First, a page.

6 dead, Solomon island villages destroyed by tsunami
By The Associated Press
Published: Wednesday, Feb. 6, 2013, 9:42 p.m.
SYDNEY — Six bodies, including a child's, have been found in the sodden wreckage left by a tsunami that smashed into villages in the Solomon Islands, flattening dozens of homes in the South Pacific island chain.
The nearly 5-foot waves that roared inland on Wednesday on Santa Cruz Island, in the eastern Solomons, were too fast to outrun for five elderly villagers and one child, who died after being sucked under the rushing water, George Herming, a spokesman for the prime minister, said on Thursday.
Several other people were missing, and dozens of strong aftershocks were keeping frightened villagers from returning to the coast, Herming said.
“People are still scared of going back to their homes because there's nothing left, so they are residing in temporary shelters on higher ground,” Herming said.
The tsunami was generated by a powerful 8.0-magnitude earthquake that struck near the town of Lata, on Santa Cruz in Temotu, the easternmost province in the Solomons. Temotu has a population of about 30,000.
Smaller waves were recorded in Vanuatu and New Caledonia.
The damage appeared to be concentrated to the west side of Santa Cruz, with five villages wiped out, Herming said. Authorities were struggling to reach the remote area but said an estimated 100 homes were damaged.
Show commenting policy
TribLive commenting policy
You are solely responsible for your comments and by using TribLive.com you agree to our Terms of Service.
We moderate comments. Our goal is to provide substantive commentary for a general readership. By screening submissions, we provide a space where readers can share intelligent and informed commentary that enhances the quality of our news and information.
While most comments will be posted if they are on-topic and not abusive, moderating decisions are subjective. We will make them as carefully and consistently as we can. Because of the volume of reader comments, we cannot review individual moderation decisions with readers.
We value thoughtful comments representing a range of views that make their point quickly and politely. We make an effort to protect discussions from repeated comments either by the same reader or different readers.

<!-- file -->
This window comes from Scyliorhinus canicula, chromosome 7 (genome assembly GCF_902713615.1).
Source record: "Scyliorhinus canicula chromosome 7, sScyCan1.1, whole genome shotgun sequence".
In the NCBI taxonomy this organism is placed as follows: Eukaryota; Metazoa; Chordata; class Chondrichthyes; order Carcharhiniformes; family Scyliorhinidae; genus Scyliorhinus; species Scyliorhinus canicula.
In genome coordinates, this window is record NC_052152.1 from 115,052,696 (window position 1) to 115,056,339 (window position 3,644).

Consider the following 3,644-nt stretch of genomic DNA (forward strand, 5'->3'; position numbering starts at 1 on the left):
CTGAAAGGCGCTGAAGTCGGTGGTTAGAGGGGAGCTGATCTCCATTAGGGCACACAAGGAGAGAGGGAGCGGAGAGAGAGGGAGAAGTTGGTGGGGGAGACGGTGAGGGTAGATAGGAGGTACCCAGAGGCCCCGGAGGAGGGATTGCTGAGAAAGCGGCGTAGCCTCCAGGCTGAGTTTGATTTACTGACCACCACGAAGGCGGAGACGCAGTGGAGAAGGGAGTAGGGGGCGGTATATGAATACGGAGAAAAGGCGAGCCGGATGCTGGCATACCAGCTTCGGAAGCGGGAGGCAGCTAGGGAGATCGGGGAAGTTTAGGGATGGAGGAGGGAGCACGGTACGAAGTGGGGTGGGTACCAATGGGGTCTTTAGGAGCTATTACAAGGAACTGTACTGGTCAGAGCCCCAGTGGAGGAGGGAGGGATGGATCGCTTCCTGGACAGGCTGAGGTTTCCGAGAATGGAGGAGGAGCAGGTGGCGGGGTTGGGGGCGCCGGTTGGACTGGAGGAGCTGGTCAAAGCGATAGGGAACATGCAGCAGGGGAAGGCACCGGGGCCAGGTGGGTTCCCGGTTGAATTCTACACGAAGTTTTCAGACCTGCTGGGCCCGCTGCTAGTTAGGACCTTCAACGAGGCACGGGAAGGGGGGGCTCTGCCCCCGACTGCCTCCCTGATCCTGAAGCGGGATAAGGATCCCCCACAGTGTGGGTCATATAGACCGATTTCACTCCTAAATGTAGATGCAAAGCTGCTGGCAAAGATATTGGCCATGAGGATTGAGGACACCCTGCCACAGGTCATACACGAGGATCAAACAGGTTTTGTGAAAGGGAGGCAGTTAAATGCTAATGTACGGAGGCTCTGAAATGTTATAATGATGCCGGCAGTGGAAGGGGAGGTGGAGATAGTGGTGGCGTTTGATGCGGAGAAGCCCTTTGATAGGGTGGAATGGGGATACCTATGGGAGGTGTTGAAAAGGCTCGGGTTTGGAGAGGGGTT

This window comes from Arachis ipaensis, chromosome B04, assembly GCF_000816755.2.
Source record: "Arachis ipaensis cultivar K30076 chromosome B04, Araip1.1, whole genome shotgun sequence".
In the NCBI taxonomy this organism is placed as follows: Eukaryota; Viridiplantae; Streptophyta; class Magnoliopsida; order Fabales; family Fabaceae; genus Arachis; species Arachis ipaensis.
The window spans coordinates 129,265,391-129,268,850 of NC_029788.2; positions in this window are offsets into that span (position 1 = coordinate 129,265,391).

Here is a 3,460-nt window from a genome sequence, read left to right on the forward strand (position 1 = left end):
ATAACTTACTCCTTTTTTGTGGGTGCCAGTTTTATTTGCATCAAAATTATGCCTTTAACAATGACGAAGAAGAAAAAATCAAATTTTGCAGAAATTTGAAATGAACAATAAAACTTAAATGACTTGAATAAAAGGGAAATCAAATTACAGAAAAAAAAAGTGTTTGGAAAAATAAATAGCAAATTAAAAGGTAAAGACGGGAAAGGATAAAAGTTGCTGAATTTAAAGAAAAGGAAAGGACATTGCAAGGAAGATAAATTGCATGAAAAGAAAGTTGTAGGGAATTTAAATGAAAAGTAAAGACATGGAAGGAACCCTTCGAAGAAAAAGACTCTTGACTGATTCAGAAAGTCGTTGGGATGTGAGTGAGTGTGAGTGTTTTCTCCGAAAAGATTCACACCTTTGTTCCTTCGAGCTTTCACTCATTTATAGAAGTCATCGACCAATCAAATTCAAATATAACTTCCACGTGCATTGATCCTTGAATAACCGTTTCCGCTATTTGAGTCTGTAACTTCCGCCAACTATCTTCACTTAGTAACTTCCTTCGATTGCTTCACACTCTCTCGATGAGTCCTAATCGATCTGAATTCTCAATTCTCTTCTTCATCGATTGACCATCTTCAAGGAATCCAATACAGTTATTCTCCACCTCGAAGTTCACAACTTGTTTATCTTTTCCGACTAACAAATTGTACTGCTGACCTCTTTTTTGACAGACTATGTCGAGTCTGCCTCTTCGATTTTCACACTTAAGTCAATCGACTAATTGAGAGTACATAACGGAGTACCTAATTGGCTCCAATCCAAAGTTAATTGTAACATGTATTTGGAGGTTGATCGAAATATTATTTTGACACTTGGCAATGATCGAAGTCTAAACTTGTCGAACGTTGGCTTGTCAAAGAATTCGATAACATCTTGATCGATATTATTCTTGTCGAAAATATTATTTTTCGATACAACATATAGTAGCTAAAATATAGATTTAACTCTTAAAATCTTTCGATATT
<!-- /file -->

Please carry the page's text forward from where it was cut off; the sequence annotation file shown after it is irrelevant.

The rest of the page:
We follow the same standards for taste as the daily newspaper. A few things we won't tolerate: personal attacks, obscenity, vulgarity, profanity (including expletives and letters followed by dashes), commercial promotion, impersonations, incoherence, proselytizing and SHOUTING. Don't include URLs to Web sites.
We do not edit comments. They are either approved or deleted. We reserve the right to edit a comment that is quoted or excerpted in an article. In this case, we may fix spelling and punctuation.
We welcome strong opinions and criticism of our work, but we don't want comments to become bogged down with discussions of our policies and we will moderate accordingly.
We appreciate it when readers and people quoted in articles or blog posts point out errors of fact or emphasis and will investigate all assertions. But these suggestions should be sent via e-mail. To avoid distracting other readers, we won't publish comments that suggest a correction. Instead, corrections will be made in a blog post or in an article.
- Syrian civil war affects kids the most, U.N. says
- Teen’s death revives Turkish street demonstrations
- Guilty verdicts for 3 CIA agents upheld in Italy
- Swedish journalist slain in Kabul
- Malaysian military says missing jet changed course
- Pistorius’ former friend tells of fits of anger
- Ukraine’s Crimea seeks to become independent state
- Guardsmen in Caracas block food-shortage protest march
- Ukraine control of bases erodes
- Egypt military chief a near lock to run for president
- Al-Qaida’s grip transforms, terrorizes eastern Syrian city